The Time of Making of A Benefit Payment

The question of the “time of making the last payment” usually involves receipt and cashing of a check, as opposed to the writing of the check.

Though some workers compensation courts have found that interruption of the statute of limitations (or time limits) occurs when the benefits check was cashed, most some workers compensation courts have found that interruption of the statute of limitations (or time limits) occurs when the injured employee actually receives the check.

However, in order to avoid confusion and fully protect one's legal rights, an injured employee should always file a Disputed Claim for Compensation well in advance of one year after both the receipt and cashing of a check, and the writing of the check.

Prescription When There Has Been an Unauthorized Settlement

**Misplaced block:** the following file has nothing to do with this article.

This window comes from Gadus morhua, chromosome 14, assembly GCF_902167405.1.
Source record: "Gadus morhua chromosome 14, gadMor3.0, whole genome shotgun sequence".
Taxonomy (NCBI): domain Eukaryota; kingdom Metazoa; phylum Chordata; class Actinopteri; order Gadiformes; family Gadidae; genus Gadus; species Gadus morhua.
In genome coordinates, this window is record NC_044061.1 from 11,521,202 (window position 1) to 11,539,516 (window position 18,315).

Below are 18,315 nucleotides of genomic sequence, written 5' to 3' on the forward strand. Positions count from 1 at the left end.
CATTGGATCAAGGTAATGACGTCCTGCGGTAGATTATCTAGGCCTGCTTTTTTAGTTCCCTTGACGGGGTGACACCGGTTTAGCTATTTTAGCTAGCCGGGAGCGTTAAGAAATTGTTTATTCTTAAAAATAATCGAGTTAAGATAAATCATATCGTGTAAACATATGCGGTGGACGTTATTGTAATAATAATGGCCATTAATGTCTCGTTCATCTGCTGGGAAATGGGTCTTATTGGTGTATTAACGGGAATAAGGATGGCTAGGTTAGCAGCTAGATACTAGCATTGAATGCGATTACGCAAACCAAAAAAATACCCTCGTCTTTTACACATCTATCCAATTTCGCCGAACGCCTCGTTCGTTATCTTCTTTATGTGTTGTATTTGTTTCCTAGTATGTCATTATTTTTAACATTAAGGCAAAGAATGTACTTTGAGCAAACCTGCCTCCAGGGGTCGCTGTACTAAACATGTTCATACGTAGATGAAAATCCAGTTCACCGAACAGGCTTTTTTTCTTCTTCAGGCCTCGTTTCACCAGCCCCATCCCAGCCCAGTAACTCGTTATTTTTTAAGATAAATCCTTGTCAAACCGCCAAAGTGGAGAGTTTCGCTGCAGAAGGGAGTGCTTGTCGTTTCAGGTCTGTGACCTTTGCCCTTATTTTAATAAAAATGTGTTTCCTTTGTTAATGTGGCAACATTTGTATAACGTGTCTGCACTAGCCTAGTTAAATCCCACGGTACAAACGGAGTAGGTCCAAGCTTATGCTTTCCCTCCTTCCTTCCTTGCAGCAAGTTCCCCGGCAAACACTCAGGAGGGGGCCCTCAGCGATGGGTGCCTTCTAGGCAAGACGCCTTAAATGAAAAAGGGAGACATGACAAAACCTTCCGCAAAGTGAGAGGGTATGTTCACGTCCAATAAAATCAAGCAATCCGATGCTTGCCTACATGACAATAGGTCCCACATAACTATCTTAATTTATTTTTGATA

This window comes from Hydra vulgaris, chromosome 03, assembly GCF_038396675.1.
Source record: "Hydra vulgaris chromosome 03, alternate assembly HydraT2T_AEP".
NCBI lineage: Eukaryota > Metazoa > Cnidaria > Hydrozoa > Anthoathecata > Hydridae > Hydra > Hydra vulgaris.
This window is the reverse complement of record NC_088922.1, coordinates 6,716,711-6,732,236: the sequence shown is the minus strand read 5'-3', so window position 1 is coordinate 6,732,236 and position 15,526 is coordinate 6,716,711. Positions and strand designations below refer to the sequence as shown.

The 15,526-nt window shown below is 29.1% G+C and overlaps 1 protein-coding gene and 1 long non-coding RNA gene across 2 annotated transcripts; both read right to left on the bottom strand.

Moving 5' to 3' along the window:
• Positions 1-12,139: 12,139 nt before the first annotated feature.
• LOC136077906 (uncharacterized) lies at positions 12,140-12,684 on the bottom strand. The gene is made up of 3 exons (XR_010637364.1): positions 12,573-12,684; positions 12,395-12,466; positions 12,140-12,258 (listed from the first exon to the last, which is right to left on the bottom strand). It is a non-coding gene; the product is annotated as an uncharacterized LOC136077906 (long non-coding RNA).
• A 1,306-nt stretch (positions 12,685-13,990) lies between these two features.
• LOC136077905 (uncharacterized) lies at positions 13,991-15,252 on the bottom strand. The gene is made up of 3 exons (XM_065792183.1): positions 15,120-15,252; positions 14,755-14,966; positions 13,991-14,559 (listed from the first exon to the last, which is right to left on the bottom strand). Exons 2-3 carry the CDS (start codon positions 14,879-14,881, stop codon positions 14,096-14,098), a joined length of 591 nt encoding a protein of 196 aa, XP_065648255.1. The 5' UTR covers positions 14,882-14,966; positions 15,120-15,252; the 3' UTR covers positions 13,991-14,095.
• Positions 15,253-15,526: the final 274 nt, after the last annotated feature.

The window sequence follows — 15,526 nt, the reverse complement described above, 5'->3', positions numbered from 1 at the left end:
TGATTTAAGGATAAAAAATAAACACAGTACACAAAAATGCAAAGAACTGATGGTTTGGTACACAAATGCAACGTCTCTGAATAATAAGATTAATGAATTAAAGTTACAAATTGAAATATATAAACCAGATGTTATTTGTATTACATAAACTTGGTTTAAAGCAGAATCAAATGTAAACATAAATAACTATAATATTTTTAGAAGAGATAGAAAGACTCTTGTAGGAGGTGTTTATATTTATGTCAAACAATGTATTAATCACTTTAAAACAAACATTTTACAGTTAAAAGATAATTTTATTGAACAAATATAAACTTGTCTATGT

Under Louisiana workers compensation, if the parties have entered into a lump sum settlement or a compromise agreement which is invalid because it was not approved by the court, or (in the case of a lump sum settlement) because the discount was in excess of 8% per annum, then the injured worker is expressly allowed to file another Disputed Claim for Compensation (including a claim for penalties and attorney's fees) at any time within two years after the date of payment of the lump sum settlement.

Under such a circumstance, it is irrelevant that the accident giving rise to the settlement had occurred more than one year earlier.